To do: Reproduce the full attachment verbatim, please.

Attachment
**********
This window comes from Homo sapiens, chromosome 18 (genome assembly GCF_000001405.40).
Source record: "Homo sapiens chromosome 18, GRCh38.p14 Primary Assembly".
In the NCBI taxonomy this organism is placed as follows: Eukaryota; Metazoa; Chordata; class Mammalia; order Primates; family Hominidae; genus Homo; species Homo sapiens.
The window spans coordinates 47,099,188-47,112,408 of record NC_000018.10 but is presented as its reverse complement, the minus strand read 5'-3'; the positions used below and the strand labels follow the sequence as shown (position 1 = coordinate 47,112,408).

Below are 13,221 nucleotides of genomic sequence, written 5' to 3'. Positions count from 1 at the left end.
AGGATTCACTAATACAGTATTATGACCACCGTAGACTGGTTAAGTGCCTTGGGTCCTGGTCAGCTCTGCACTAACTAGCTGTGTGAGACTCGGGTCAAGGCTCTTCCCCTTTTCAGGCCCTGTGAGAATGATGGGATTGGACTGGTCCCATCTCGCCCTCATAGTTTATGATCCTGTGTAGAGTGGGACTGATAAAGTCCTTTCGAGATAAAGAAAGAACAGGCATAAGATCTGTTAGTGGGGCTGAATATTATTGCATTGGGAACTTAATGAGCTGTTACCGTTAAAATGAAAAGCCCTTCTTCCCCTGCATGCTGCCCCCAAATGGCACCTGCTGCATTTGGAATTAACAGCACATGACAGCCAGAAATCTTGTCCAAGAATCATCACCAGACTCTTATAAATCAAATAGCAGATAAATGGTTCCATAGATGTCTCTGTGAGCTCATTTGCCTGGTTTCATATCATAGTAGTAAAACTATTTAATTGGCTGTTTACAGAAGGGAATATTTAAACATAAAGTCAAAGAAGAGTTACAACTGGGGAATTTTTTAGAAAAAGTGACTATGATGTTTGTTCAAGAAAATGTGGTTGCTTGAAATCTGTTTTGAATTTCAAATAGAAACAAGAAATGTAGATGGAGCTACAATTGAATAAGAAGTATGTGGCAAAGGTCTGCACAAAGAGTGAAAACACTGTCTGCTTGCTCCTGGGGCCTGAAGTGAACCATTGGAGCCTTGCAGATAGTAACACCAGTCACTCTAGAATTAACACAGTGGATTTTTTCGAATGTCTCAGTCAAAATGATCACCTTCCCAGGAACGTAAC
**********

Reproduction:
This window comes from Homo sapiens, chromosome 18 (genome assembly GCF_000001405.40).
Source record: "Homo sapiens chromosome 18, GRCh38.p14 Primary Assembly".
In the NCBI taxonomy this organism is placed as follows: Eukaryota; Metazoa; Chordata; class Mammalia; order Primates; family Hominidae; genus Homo; species Homo sapiens.
The window spans coordinates 47,099,188-47,112,408 of record NC_000018.10 but is presented as its reverse complement, the minus strand read 5'-3'; the positions used below and the strand labels follow the sequence as shown (position 1 = coordinate 47,112,408).

Below are 13,221 nucleotides of genomic sequence, written 5' to 3'. Positions count from 1 at the left end.
AGGATTCACTAATACAGTATTATGACCACCGTAGACTGGTTAAGTGCCTTGGGTCCTGGTCAGCTCTGCACTAACTAGCTGTGTGAGACTCGGGTCAAGGCTCTTCCCCTTTTCAGGCCCTGTGAGAATGATGGGATTGGACTGGTCCCATCTCGCCCTCATAGTTTATGATCCTGTGTAGAGTGGGACTGATAAAGTCCTTTCGAGATAAAGAAAGAACAGGCATAAGATCTGTTAGTGGGGCTGAATATTATTGCATTGGGAACTTAATGAGCTGTTACCGTTAAAATGAAAAGCCCTTCTTCCCCTGCATGCTGCCCCCAAATGGCACCTGCTGCATTTGGAATTAACAGCACATGACAGCCAGAAATCTTGTCCAAGAATCATCACCAGACTCTTATAAATCAAATAGCAGATAAATGGTTCCATAGATGTCTCTGTGAGCTCATTTGCCTGGTTTCATATCATAGTAGTAAAACTATTTAATTGGCTGTTTACAGAAGGGAATATTTAAACATAAAGTCAAAGAAGAGTTACAACTGGGGAATTTTTTAGAAAAAGTGACTATGATGTTTGTTCAAGAAAATGTGGTTGCTTGAAATCTGTTTTGAATTTCAAATAGAAACAAGAAATGTAGATGGAGCTACAATTGAATAAGAAGTATGTGGCAAAGGTCTGCACAAAGAGTGAAAACACTGTCTGCTTGCTCCTGGGGCCTGAAGTGAACCATTGGAGCCTTGCAGATAGTAACACCAGTCACTCTAGAATTAACACAGTGGATTTTTTCGAATGTCTCAGTCAAAATGATCACCTTCCCAGGAACGTAAC